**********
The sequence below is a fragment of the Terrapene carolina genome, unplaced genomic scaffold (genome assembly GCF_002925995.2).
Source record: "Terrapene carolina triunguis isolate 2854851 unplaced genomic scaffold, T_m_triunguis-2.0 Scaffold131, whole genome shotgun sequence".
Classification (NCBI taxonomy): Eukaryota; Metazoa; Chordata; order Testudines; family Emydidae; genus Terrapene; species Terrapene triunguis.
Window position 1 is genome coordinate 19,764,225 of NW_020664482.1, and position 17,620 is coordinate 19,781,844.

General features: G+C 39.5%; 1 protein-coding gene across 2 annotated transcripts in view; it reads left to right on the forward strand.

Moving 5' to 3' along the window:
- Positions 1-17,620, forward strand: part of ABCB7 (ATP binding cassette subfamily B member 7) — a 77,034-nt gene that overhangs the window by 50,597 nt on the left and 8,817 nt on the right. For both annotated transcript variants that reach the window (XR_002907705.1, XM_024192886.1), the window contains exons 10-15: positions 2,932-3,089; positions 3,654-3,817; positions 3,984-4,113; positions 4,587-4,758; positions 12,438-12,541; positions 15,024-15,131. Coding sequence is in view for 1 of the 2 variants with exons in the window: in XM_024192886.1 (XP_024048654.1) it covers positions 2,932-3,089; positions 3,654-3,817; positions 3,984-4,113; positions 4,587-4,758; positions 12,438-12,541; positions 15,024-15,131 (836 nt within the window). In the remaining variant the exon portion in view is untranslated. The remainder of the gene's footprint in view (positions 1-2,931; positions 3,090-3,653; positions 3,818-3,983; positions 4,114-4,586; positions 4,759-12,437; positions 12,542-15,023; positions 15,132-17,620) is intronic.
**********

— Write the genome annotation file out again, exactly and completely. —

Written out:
The sequence below is a fragment of the Terrapene carolina genome, unplaced genomic scaffold (genome assembly GCF_002925995.2).
Source record: "Terrapene carolina triunguis isolate 2854851 unplaced genomic scaffold, T_m_triunguis-2.0 Scaffold131, whole genome shotgun sequence".
Classification (NCBI taxonomy): Eukaryota; Metazoa; Chordata; order Testudines; family Emydidae; genus Terrapene; species Terrapene triunguis.
Window position 1 is genome coordinate 19,764,225 of NW_020664482.1, and position 17,620 is coordinate 19,781,844.

General features: G+C 39.5%; 1 protein-coding gene across 2 annotated transcripts in view; it reads left to right on the forward strand.

Moving 5' to 3' along the window:
- Positions 1-17,620, forward strand: part of ABCB7 (ATP binding cassette subfamily B member 7) — a 77,034-nt gene that overhangs the window by 50,597 nt on the left and 8,817 nt on the right. For both annotated transcript variants that reach the window (XR_002907705.1, XM_024192886.1), the window contains exons 10-15: positions 2,932-3,089; positions 3,654-3,817; positions 3,984-4,113; positions 4,587-4,758; positions 12,438-12,541; positions 15,024-15,131. Coding sequence is in view for 1 of the 2 variants with exons in the window: in XM_024192886.1 (XP_024048654.1) it covers positions 2,932-3,089; positions 3,654-3,817; positions 3,984-4,113; positions 4,587-4,758; positions 12,438-12,541; positions 15,024-15,131 (836 nt within the window). In the remaining variant the exon portion in view is untranslated. The remainder of the gene's footprint in view (positions 1-2,931; positions 3,090-3,653; positions 3,818-3,983; positions 4,114-4,586; positions 4,759-12,437; positions 12,542-15,023; positions 15,132-17,620) is intronic.